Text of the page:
“If you’re going to be seen, you need to pack a suitcase. If you’re going to see, take a roller bag,” advises Flight Attendant Virginia Ives. Virginia’s been packing for years. Whenever her husband introduces her, he says: “This is my wife; she has a lot of miles on her— 23 million air miles, that is!”
Virginia enjoyed the short- lived TV series about Pam Am Airlines because she worked as a flight attendant for Pan Am for 25 years. After those glory days, she continued her career with Delta for 20 years. Virginia says her husband fancies himself an Indiana Jones type; so, they trudge off to exotic locales in Burma or Indonesia and other places where one needs to pack for three days even though you’ll be staying for three weeks. What you put in your sturdy suitcase with wheels and a colorful decoration attached for easy identification is the same for three days as what you’ll need for three weeks. “The basics take up room,” she explains. Virginia advises that everything a lady packs must do double duty that is, beach sandals will be bedroom slippers and a beach robe will serve as bath robe. Heavy clothes you wear on the plane. Pack to dress in layers. Take things that weigh nothing like scarves which can dress up plain outfits. She recommends packing sturdy shoes for cobblestone roads and clothes with Velcro fastenings. “We expand in flight.” If you have some sort of a uniform, use it. “Yet, the most important thing you wear is the expression on your face.”
Take along a clothesline, clips, a small shoe brush and sink stopper, and Wool-Lite packages. You don’t want to waste your money on sending stuff out to be laundered. Throw in a couple of plastic hangers, clothespins, and REI mesh bags. Take two hooks to help secure things to your tote and remember to secure them lower on the carry-on bag as it’s easier to roll that way. TSA locks are good. Try to keep your wardrobe monochromatic so you can mix and match easily. Always stick meds and jewelry and money and important papers in a carry- on that stays with you. Haul a big tote on your shoulder behind you and march onboard early so you can find overhead space. Before take -off, check to make sure everything in your seat is working. The crew can fix things while still on the ground.
Study the safety folder and know where the exit is. Virginia said she got tickled once by an answer a colleague gave when asked if she thought of herself as a glorified waitress. Her peer answered:” I think of myself as someone who can open the door of a 747-jet upside down, in the dark, in the water.”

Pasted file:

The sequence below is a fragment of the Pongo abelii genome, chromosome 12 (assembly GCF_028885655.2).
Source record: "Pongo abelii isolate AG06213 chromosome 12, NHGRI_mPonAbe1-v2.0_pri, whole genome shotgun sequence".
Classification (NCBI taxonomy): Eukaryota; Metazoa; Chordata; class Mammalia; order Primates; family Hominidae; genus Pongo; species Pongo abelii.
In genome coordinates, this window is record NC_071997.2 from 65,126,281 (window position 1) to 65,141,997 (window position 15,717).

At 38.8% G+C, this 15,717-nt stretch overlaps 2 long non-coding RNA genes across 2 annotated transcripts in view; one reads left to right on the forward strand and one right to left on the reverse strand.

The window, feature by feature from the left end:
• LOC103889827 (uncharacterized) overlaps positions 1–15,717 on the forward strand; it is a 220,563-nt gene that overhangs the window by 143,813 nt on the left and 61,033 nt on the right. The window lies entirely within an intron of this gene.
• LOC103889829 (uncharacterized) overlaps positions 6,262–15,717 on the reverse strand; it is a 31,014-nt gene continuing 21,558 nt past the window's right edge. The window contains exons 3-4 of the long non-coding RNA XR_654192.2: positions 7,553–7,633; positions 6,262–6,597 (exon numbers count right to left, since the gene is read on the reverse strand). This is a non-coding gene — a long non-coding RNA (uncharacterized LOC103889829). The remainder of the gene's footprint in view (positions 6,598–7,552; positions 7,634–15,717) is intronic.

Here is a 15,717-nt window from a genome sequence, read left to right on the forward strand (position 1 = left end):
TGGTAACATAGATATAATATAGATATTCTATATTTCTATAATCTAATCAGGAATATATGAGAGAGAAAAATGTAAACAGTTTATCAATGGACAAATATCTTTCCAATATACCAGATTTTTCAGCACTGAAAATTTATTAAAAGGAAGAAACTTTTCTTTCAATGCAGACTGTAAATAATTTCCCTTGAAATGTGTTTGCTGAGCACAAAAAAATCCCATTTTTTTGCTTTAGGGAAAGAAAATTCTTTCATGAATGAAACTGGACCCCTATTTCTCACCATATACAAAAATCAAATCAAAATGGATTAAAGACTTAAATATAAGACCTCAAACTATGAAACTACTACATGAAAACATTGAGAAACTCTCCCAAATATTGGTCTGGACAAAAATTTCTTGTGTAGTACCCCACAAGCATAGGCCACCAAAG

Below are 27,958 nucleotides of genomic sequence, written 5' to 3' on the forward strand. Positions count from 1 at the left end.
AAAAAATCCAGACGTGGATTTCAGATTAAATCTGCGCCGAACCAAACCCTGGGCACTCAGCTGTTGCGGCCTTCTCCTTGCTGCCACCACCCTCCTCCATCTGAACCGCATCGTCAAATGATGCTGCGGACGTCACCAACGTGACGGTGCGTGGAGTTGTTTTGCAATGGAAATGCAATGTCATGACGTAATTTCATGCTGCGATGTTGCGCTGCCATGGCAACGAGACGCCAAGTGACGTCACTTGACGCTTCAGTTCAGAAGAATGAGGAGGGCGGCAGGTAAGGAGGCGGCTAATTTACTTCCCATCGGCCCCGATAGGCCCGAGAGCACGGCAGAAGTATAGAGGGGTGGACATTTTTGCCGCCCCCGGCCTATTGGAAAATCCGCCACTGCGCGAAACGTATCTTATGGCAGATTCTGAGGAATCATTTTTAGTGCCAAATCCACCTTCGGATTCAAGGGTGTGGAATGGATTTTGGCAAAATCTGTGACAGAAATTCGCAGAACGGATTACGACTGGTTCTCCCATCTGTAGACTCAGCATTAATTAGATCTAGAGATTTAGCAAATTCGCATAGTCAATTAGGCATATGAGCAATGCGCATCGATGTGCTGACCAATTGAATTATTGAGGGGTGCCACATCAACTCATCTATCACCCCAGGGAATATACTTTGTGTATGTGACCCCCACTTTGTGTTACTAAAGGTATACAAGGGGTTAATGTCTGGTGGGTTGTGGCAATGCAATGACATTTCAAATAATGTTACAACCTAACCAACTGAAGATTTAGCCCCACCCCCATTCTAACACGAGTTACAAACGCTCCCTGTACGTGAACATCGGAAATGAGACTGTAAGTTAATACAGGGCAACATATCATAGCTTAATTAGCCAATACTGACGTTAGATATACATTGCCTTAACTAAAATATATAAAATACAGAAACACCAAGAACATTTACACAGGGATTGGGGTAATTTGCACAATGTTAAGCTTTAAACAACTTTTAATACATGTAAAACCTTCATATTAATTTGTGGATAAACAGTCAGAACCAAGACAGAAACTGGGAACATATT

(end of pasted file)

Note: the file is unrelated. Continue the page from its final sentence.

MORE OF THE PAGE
For long flights, Virginia advises to have along something to shade your eyes like a scarf and some wax earplugs. Carry along plenty of zip lock quart sized or gallon sized bags. Maybe a tiny spritzer. Air is between 0-8 percent humidity on a plane. Very dry! Put moisturizer in old film tubes to use. Drink 8 ounces of water every two hours and use support hose. Get up every two hours. The carts weigh 300 pounds so keep elbows inside if you are seated in an aisle seat. If you have a cold, take a strong decongestant an hour before you land or eardrums can burst. Pack a couple of days ahead so you can rest before a long flight; therefore, your jet lag won’t be as bad.
When you de- board, stay focused and tuck your passport away right after customs. If you change money, be discreet. Hide it in various places. Never wear a fanny pack out in the open with valuables in it. Place valuables in a pouch UNDER your clothes. Use little pockets to strap to your bra. “If they want my money they will have to knock me down and take off all my clothes!” she says. With your hotel room in some foreign countries, realize that fire ladders do not go up taller than the 7th floor. Count the number of doors in the corridor until the fire escape. Don’t use tap water for brushing teeth. Don’t put a “maid” sign out as it advertises you aren’t in your room. Walk with confidence when you explore your new milieu.
Before you go, she advises shopping at places like Chico’s and REI where you find washable clothes. Take a sunhat. Take silk underwear to cold climates and cotton bandanas to hot climates. Slip in a silk sleep sack to use when you don’t trust the cleanliness of your sheets if the hotel quality is iffy. Take a med kit with prescriptions. Stow away a miner- looking light that you can put on your head, leaving your hands free in an emergency. Pack a small doorstop. Obtain some canteen items like small plastic cups and plastic utensils and plates in case you want to make an impromptu picnic inside your room. Take vitamins along. Set a convertible umbrella, solar calculator, flashlight, H2O flask, rubber gloves, mask, ‘do not disturb” sign, and clean money for countries that won’t take wrinkled currency in your bag.
There’s no right way or wrong way to pack or roll your clothes. Your attitude is the most crucial factor. It’s not what physical objects you carry that will determine your good time. If things don’t go as planned, you will manage just fine. Foreign places have stores where you can buy things! In closing Virginia said: “Travel! GO whenever you can and May your Luggage Go with you!”